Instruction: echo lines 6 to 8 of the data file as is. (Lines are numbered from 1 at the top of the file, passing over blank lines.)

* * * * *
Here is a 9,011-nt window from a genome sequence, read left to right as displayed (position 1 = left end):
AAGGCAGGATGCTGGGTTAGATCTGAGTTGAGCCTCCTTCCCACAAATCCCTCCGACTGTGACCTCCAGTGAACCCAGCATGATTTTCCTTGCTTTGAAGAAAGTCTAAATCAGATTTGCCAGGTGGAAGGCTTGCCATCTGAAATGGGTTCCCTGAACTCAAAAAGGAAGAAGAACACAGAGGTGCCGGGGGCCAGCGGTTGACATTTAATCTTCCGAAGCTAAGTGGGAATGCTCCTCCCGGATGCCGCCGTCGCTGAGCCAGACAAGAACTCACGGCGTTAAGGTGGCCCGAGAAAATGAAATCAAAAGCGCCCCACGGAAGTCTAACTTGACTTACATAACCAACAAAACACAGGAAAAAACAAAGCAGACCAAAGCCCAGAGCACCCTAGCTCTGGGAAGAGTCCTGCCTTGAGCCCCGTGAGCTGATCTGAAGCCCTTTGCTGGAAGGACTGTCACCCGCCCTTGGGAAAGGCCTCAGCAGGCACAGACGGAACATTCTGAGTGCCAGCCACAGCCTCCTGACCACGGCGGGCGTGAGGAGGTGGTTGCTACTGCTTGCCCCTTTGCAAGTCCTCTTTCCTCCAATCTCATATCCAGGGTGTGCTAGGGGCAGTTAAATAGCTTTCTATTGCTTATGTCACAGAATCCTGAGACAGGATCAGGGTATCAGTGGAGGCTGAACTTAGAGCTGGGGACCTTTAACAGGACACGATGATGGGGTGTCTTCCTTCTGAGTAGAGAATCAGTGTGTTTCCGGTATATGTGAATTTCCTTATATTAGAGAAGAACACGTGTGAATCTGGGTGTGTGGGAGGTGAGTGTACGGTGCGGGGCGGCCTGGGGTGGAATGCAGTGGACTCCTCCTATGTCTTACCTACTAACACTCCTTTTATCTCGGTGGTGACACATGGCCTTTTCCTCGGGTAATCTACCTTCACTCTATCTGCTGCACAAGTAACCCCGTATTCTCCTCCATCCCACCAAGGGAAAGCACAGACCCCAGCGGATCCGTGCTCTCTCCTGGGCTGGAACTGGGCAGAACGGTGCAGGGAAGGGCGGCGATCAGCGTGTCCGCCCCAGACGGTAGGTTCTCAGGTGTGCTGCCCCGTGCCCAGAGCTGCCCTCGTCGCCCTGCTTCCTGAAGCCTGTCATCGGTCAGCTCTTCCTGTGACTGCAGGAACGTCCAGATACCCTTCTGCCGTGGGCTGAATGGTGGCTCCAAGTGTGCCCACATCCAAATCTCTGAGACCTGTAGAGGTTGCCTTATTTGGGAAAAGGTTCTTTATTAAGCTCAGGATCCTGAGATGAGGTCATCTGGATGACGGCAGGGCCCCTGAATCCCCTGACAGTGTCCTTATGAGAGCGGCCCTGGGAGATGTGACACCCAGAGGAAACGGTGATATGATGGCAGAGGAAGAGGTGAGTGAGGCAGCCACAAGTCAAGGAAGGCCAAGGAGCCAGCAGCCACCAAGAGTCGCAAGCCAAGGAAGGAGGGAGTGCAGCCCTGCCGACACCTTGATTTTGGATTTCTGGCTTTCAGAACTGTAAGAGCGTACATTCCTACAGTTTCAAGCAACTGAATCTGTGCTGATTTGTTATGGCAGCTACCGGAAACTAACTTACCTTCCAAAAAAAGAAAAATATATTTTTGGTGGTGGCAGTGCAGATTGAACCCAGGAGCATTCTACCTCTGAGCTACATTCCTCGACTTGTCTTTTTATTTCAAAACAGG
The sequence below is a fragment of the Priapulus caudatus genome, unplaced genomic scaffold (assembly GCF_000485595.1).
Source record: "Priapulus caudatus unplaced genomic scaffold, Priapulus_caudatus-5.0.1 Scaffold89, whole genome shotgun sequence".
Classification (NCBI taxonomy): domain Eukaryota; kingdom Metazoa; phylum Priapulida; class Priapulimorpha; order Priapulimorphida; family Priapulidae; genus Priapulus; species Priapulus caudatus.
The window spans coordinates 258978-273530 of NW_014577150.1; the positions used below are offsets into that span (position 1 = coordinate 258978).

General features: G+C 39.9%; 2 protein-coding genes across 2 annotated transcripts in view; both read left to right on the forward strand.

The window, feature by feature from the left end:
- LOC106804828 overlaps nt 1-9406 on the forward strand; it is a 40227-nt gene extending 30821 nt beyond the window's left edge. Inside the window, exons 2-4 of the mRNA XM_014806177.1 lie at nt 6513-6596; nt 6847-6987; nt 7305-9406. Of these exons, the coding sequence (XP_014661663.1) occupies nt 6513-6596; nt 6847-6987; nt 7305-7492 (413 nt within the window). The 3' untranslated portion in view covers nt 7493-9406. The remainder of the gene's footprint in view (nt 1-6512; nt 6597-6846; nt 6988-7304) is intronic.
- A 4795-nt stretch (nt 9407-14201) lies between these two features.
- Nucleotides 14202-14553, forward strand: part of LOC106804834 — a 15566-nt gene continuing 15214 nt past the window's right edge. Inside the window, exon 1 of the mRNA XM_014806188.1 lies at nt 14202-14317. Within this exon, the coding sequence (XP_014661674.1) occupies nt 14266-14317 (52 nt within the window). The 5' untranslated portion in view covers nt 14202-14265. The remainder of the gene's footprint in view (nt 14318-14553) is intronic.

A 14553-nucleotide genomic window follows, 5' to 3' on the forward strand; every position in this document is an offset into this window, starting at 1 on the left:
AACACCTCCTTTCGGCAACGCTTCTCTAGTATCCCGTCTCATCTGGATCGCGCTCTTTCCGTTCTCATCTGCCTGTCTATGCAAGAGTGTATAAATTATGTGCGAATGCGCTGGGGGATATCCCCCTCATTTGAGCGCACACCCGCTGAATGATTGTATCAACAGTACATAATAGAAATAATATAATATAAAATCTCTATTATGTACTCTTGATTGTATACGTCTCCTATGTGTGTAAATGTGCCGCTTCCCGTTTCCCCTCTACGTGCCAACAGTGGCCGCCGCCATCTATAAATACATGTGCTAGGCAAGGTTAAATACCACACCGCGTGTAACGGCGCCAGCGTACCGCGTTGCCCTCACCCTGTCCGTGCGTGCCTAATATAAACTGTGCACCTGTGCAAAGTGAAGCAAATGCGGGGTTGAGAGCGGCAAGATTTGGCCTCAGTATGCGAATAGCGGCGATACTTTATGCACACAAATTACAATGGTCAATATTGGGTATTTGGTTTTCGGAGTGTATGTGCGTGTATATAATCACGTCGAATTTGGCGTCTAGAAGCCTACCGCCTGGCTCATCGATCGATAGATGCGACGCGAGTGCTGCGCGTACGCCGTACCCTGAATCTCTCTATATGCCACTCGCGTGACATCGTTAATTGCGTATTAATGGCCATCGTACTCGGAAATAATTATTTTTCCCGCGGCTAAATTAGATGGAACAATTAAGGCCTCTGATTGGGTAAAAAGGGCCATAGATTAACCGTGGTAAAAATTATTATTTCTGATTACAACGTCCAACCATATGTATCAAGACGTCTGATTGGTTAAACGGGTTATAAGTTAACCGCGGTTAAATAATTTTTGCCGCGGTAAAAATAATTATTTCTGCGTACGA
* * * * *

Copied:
The window spans coordinates 258978-273530 of NW_014577150.1; the positions used below are offsets into that span (position 1 = coordinate 258978).

General features: G+C 39.9%; 2 protein-coding genes across 2 annotated transcripts in view; both read left to right on the forward strand.

The window, feature by feature from the left end: